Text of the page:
At Grizzly Grizzly through July 27, 2013
By Kerry Bickford
Love’s Industrial Park collects the work of five artists—Sarah Gamble, Clare Grill, Laura Frantz, Linnea Paskow and Elisa Soliven—whose work is emphatically tactile, reveling in the blending of paint or the dripping of wax. Beyond these surface similarities, the works vary in their use of tactility to diverse effect: when each artist shows her hand, makes her process and materials visibly evident and accessible, what does it bring to the piece?
Linnea Paskow embraces the contradictions that painterly works can raise. Her three pieces are compact and loaded with paint, the colors dripping, blending and rising into peaks. But behind (or within) all that paint are hazy but instantly recognizable motifs: a man with a hat, a UFO, a single, slippery brushstroke. It could not be clearer that we are looking at paint and canvas, but that isn’t all we see. Her titles accentuate the disconnect and encourage it: in Faith (spaceship like form at night-reds and greens) the paint is disorderly and present—it blurs together in a haze of opalescence, red rings drip into a field of black and blue—but we still think spaceship, all evidence be damned. Our mind goes beyond what our eyes see, much as when we practice faith.
Paskow observes that all of the works in the exhibition share a tendency towards “dream work of the unconscious.” Much like the push and pull she creates through figuration, tactile art not only uses its materiality to depict something else, but evokes a dreamscape and pushes us back into our own minds. This might be most evident in Clare Grill’s painting The Wiser, where rune-like purple shapes exist in a hazy stream of blended white and pink, above an oval of blue-black that sits at the painting’s bottom like a pit. The waxy, sticky texture of the symbols differentiates them from their surroundings, but hazily; the paint blurs at nearly every edge, and deciphering the piece recalls the struggle to remember a word. According to the exhibit’s accompanying text, Grill’s work is preoccupied with memory, and her use of paint captures the foggy, sometimes incomprehensible way thoughts can form.
The embrace of material transformation is a focal point in several pieces, as seen in Elisa Soliven’s sculpture Portrait of Georgia. Soliven works with found objects, and they are all visible and recognizable—shattered eggshells, hardened wax, and chicken wire combine to form a towering, bulbous form. Yet even when identifiable, the materials are endowed with new identities and qualities as part of a larger piece; the once-fragile, shattered eggshell takes on the qualities of hardened scales, and, when glimpsed from under layers of wax, a patch of twined chicken wire becomes graceful and delicate. The parts are both instantly knowable and fundamentally changed. Similarly, in her painting Blackwatch Laura Franz layers and mixes endless colors—blacks, browns, green, oranges—into a dark, subtle abstraction. Each evident, visible stroke feeds a dense, black center of the painting, a rich sum of its parts that, at first glance, seems deceptively simple. Each color feeds a larger whole in a subtle, transformative fashion.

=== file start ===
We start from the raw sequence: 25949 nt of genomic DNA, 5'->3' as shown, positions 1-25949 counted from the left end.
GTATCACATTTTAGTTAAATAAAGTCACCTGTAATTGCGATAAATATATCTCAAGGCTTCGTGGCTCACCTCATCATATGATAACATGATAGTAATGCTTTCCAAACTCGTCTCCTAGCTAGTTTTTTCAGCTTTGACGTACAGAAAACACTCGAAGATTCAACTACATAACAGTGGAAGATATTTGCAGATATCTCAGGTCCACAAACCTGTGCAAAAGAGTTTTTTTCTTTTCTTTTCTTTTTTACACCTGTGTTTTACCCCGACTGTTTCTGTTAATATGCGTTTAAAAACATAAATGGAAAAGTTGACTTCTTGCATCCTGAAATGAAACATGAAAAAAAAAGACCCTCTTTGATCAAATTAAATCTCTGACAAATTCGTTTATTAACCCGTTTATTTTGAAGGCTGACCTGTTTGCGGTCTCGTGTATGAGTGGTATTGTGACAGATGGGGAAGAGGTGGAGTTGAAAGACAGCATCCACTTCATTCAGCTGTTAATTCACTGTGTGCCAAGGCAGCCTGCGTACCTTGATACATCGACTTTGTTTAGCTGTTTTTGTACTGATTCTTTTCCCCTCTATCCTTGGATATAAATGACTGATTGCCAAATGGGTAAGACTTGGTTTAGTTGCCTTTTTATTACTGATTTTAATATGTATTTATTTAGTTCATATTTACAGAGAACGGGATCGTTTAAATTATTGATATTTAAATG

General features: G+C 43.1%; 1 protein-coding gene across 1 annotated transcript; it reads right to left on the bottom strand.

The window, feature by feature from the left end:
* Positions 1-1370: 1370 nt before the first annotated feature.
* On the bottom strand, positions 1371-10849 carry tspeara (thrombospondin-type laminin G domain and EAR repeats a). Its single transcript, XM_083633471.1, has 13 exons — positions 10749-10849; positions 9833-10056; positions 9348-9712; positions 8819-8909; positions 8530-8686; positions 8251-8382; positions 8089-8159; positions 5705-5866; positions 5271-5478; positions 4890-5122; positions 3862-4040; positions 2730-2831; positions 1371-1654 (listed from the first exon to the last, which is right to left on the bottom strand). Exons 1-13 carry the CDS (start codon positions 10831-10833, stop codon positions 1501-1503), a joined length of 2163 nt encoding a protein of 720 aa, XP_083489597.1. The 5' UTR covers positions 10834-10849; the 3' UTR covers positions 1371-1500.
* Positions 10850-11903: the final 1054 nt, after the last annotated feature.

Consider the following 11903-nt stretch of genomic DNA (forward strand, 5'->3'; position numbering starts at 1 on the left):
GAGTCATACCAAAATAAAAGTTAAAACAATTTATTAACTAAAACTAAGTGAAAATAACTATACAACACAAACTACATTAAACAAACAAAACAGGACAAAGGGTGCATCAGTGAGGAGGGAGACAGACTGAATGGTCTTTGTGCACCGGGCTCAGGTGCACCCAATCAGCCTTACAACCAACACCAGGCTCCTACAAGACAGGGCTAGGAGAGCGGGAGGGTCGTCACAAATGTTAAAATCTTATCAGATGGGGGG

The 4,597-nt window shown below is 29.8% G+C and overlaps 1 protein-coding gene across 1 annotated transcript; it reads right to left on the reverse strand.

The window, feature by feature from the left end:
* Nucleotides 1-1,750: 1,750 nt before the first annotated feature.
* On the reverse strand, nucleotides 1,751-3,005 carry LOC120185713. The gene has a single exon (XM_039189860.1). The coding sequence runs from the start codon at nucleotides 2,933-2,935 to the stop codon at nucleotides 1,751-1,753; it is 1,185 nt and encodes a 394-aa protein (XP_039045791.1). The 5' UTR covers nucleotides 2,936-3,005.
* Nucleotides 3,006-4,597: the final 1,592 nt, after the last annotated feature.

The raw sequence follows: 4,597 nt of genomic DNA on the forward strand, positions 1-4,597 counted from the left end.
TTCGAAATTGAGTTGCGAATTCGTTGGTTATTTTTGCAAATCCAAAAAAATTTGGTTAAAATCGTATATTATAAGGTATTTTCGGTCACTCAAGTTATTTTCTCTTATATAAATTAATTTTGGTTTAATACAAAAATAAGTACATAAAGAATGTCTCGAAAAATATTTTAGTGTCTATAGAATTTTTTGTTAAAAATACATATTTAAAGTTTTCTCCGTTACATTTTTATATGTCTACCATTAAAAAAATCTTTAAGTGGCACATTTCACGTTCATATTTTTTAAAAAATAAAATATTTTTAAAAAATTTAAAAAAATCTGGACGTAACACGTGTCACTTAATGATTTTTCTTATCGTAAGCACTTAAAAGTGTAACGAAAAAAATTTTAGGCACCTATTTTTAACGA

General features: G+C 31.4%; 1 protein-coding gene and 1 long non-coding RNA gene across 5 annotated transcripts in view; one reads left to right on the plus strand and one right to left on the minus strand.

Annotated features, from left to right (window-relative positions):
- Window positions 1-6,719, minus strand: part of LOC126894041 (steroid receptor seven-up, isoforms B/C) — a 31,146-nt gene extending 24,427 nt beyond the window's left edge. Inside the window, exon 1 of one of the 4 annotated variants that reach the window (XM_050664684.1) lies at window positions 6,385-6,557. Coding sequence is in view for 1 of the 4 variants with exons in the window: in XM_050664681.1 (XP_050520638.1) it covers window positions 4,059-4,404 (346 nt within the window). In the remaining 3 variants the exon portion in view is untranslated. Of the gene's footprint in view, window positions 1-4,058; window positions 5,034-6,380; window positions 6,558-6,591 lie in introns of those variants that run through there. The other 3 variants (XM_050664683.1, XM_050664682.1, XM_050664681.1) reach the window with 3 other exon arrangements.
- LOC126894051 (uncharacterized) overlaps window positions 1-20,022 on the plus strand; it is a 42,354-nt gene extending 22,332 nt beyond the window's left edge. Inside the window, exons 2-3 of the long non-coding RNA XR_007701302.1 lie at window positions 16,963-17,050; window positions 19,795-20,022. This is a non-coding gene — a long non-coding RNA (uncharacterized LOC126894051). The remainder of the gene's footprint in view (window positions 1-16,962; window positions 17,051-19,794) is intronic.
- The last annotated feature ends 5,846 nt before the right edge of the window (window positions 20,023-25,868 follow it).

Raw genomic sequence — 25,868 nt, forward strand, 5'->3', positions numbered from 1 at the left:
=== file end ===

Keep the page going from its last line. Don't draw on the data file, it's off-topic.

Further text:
Still, Sarah Gamble’s Untitled subtly undermines the idea of artistic materials as joyous elements of creation. Here, texture is utilized to link paint with feelings of fear and disorientation. Two pairs of anxious blue eyes hover over a gray field, as strokes of sticky, yellow-green paint converge around them, obscuring half of one terrified pupil. The clear, tangible brushstrokes become a source of anxiety and dread.
The qualities these works share are not always evident on the surface, and some pieces complement each other more than others: the transition from Soliven’s pastel colors to Frantz’s subtle layers of black, navy, and gray, or from Gamble’s crimson painting Untitled to Grill’s sparse piece Husks, can seem discordant. Together, however, the works feed a rich dialogue about what tactile painting and sculpture can accomplish, and how. Paradoxically, material artwork can be a means of compelling an audience to look and think beyond the surface. Questions of technique are so quickly answered that we are encouraged to approach a work on different terms: to instead consider its emotional or psychological tenor, or question how the work recontextualizes its materials, or grapple with what is says about art and creation. The strength of Love’s Industrial Park is that all of the works in the exhibition take advantage of how tactility can be employed to convey sophisticated psychological states. What each artist does manually enhances what she performs mentally, playing with the lines between what we see and what we perceive.